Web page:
Franchisees: Free Pre-entry Program

Budding franchisees urged to join ACCC course

By Michelle Hammond
Thursday, 13 January 2011

The Australian Competition and Consumer Commission is calling on wannabe franchisees to enroll in its franchise education program at Griffith University.


The program, which is funded by the ACCC, consists of five modules covering the Franchising Code, franchise fees, royalties, operations manuals, marketing funds and site selection, and general business concepts including cashflow, working capital and business reporting.


Since its launch in July 2010, more than 1,000 people have enrolled in the program. A Griffith University survey shows most participants found the program useful and would recommend it to other prospective franchisees.



According to ACCC acting chairman Michael Schaper, the start of a new year prompts people to change their work life by choosing to go into business for themselves.


“Many people are thinking of ways to change their lifestyle and income and may see buying a franchise as one way of doing this,” Schaper says.


“As part of the due diligence process, pre-entry education programs offer significant benefits to anyone looking to enter the sector.”


Schaper says it is important for prospective franchisees to understand as much as they can about operating within a franchise system in order to make a fully informed decision prior to purchasing a business.



“The program can help maximise the potential for future success and minimise the chances of conflict or failure,” he says.


The Franchising Code of Conduct, enforced by the ACCC, is a key focus of the program. It is a mandatory code of conduct that has the force of law under the Competition and Consumer Act 2010.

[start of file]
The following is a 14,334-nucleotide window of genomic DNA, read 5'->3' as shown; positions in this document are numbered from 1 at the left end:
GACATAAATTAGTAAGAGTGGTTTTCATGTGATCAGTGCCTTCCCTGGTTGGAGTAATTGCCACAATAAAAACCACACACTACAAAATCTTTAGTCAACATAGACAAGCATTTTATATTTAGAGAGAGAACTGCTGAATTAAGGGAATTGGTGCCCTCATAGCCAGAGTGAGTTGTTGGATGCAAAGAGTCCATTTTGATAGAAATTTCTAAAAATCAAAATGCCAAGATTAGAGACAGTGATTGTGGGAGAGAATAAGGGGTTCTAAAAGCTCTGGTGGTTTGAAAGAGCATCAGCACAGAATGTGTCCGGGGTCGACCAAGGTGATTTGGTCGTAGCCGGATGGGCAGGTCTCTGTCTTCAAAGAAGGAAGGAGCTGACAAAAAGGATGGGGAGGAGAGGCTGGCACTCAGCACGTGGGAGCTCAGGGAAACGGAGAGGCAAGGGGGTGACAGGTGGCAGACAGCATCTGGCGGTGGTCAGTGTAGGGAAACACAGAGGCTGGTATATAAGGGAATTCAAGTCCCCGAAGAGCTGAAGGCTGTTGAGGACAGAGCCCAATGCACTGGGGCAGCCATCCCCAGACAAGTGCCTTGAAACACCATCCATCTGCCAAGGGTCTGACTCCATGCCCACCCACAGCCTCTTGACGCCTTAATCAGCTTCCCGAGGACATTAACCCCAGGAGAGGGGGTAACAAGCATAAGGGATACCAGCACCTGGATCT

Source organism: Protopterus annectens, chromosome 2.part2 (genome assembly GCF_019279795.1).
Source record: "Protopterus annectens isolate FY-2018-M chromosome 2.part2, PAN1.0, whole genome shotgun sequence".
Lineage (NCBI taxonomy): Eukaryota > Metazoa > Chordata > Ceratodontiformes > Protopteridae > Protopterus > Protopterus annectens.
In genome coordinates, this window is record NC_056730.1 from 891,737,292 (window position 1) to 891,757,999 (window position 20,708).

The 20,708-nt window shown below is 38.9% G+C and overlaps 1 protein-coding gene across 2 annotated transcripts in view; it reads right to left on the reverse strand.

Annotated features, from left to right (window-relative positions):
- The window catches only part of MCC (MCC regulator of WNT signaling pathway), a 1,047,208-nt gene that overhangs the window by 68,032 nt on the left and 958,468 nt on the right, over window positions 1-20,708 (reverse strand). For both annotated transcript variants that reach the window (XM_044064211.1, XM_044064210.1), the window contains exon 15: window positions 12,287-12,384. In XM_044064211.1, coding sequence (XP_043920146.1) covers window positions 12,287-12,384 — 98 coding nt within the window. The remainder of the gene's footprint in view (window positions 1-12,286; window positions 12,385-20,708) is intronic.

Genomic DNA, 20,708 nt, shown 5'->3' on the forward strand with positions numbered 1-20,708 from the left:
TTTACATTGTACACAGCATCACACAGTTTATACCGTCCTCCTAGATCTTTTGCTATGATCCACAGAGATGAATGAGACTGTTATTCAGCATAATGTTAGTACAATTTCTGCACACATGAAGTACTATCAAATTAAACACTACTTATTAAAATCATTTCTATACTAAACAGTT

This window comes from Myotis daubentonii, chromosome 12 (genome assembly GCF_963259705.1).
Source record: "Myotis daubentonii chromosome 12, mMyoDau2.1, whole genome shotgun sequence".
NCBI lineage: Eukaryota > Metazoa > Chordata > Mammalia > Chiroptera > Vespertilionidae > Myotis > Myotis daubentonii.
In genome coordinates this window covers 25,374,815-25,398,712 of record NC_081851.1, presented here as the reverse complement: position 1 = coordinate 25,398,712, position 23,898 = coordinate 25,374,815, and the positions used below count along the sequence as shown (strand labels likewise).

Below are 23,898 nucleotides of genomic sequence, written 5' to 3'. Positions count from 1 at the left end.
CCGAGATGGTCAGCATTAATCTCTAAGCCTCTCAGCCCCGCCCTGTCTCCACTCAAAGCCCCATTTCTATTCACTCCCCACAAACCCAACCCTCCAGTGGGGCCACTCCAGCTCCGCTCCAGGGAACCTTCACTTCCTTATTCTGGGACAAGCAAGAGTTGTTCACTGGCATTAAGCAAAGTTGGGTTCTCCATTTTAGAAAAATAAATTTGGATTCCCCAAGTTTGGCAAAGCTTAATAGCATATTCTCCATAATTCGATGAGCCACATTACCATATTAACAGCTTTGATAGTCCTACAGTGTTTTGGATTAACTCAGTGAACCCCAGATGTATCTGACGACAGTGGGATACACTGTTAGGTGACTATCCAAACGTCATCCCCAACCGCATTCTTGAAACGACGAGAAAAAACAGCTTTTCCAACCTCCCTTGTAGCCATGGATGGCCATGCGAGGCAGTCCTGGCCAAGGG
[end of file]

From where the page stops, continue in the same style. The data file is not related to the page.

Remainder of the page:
The code aims to regulate the conduct of participants in franchising towards each other and to ensure they are sufficiently informed about a franchise before entering it.

Comments (1)

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One additional piece of advice for buddy franchisees is to fully understand the contractual ability within the franchise relationship and how that influences risk assessment. I would suggest that this is not adequatley covered in the Griffith course.

A franchise contract may, and usually does, dhange within the term of the franchise agreement by why of alterations or additions to the franchise Operations Manual. Typically those changes will alter the franchisee financial model so prospective franchisees must become totally aware of the historical motivation of the franchisor when making changes.

Such Operations Manual changes can be a positive for all parties to the franchise agreement or they can be designed to increase the franchisor profit to the detriment of the franchisees. In worst case systems this can be instrumental in franchisees being tuned over and losing their investments to begin with.

The franchise contract does offer the franchisor to further pursue a failed franchisee and typically franchisees have guaranteed their ongoing success with the asset that is their home. A poor choice of franchisor can be a nightmare that lasts long past business failure.

There are quality franchisors in the market but the difficulty is that prospective franchisees typically cannot tell the difference especially when there are professional franchise sales people in the mix.
RayBorradale , January 14, 2011
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